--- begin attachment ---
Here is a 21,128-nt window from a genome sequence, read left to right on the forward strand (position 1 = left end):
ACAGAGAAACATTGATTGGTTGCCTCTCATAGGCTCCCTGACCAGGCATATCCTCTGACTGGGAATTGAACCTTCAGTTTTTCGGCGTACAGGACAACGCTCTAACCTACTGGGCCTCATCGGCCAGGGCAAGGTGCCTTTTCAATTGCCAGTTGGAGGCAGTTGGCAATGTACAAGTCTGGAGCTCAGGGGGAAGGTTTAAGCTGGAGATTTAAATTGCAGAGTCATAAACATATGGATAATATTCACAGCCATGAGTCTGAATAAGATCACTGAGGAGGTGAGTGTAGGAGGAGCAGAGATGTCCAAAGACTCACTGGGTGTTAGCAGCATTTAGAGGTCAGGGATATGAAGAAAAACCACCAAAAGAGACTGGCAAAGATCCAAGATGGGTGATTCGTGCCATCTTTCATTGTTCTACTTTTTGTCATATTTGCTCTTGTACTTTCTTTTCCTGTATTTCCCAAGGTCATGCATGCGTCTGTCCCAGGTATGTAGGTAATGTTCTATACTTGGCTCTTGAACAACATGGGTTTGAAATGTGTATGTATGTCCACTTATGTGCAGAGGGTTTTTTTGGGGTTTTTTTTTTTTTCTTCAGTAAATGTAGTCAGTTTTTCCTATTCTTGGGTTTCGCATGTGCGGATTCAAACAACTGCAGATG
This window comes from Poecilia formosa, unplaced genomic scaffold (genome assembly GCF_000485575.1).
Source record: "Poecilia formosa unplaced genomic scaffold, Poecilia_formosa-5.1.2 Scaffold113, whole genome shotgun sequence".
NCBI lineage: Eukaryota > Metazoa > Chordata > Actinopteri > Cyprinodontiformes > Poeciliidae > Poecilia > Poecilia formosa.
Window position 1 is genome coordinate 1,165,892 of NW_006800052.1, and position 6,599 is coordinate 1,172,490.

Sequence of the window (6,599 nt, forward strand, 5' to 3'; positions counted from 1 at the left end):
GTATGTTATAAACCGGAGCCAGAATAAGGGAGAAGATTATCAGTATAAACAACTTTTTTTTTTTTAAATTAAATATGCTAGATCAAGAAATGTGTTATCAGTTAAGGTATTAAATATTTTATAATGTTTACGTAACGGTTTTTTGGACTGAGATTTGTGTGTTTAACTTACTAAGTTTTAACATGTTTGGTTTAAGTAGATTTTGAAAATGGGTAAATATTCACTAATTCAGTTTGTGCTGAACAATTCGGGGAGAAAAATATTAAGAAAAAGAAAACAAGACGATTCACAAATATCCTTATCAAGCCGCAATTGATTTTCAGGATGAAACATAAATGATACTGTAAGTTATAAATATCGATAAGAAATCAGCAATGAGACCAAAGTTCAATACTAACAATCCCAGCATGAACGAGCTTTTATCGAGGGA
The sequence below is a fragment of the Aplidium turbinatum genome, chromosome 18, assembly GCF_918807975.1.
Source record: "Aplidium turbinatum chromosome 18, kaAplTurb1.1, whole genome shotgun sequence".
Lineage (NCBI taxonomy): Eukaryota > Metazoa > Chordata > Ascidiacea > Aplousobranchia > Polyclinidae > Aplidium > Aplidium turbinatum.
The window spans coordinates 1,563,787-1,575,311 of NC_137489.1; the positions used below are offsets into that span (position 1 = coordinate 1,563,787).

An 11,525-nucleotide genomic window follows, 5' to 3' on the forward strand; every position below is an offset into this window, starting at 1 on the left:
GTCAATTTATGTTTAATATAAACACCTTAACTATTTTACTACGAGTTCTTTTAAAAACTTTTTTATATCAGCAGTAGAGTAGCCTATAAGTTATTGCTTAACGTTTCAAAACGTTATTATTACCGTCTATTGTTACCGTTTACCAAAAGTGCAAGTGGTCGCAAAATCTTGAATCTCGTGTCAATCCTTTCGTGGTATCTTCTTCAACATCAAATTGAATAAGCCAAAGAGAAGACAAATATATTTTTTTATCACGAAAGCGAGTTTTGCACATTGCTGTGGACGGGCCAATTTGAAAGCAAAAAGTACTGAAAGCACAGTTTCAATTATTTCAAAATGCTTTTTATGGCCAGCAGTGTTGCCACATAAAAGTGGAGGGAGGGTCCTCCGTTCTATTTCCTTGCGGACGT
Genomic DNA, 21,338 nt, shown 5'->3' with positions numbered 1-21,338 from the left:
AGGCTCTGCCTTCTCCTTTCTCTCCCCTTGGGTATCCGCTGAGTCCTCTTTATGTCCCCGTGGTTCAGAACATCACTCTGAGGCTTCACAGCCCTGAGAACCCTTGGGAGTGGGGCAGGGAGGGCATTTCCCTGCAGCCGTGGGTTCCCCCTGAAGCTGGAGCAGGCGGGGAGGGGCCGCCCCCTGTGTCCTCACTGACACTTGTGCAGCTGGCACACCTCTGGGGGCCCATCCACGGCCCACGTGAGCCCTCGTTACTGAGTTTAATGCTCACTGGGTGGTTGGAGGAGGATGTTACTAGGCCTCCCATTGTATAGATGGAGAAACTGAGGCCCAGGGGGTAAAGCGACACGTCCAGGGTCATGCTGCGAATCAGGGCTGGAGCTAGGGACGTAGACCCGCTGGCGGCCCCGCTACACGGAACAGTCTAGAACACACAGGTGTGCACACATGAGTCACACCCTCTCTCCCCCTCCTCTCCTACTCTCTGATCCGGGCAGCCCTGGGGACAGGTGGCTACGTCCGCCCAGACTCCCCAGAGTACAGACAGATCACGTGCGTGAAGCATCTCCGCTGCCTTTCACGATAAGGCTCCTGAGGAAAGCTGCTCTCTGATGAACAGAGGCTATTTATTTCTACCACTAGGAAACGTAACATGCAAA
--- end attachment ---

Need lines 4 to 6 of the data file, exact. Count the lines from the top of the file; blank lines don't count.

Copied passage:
Source record: "Poecilia formosa unplaced genomic scaffold, Poecilia_formosa-5.1.2 Scaffold113, whole genome shotgun sequence".
NCBI lineage: Eukaryota > Metazoa > Chordata > Actinopteri > Cyprinodontiformes > Poeciliidae > Poecilia > Poecilia formosa.
Window position 1 is genome coordinate 1,165,892 of NW_006800052.1, and position 6,599 is coordinate 1,172,490.